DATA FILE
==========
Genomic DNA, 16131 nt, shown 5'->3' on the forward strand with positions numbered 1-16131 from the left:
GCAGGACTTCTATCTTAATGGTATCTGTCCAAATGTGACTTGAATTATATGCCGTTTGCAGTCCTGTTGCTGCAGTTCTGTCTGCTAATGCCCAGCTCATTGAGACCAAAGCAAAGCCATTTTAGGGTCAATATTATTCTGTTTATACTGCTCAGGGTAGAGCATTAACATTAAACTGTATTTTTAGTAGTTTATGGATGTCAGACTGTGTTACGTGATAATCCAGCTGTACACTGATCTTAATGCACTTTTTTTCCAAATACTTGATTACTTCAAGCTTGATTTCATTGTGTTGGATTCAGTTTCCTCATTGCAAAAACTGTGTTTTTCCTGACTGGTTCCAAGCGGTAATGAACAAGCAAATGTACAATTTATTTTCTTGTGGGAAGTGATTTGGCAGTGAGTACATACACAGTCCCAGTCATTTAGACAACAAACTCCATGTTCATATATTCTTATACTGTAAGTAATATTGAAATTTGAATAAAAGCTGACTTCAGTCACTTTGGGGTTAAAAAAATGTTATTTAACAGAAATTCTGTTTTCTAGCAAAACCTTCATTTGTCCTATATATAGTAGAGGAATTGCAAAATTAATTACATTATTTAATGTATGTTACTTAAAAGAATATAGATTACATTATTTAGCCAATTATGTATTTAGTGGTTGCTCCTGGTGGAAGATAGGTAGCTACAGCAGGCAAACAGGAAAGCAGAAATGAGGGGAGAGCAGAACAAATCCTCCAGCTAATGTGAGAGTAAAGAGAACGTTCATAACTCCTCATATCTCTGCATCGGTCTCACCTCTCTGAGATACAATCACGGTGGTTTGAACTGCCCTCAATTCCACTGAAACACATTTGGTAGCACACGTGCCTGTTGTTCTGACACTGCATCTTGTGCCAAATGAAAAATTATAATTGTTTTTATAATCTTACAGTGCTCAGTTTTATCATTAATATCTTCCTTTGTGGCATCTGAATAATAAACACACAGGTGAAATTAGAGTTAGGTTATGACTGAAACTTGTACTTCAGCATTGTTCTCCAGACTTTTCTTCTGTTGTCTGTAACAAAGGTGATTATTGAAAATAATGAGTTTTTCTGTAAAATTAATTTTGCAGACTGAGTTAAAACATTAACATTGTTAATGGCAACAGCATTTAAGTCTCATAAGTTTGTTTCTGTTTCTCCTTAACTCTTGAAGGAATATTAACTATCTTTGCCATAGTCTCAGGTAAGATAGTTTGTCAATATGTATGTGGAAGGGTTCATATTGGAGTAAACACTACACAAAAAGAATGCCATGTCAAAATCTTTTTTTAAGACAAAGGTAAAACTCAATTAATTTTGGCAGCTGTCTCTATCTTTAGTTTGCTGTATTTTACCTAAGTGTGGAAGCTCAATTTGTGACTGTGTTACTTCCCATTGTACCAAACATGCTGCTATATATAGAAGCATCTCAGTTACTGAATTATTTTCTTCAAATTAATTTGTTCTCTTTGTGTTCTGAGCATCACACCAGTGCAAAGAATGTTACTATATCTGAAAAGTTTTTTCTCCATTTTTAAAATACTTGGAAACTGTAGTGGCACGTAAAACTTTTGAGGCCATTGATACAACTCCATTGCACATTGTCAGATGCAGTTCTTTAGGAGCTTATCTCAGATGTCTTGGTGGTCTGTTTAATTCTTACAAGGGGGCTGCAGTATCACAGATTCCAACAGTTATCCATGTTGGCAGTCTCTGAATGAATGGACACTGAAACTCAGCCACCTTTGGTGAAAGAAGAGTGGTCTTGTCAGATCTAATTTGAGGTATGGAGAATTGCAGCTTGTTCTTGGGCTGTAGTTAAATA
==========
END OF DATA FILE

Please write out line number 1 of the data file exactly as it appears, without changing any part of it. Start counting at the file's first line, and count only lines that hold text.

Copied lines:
Genomic DNA, 16131 nt, shown 5'->3' on the forward strand with positions numbered 1-16131 from the left: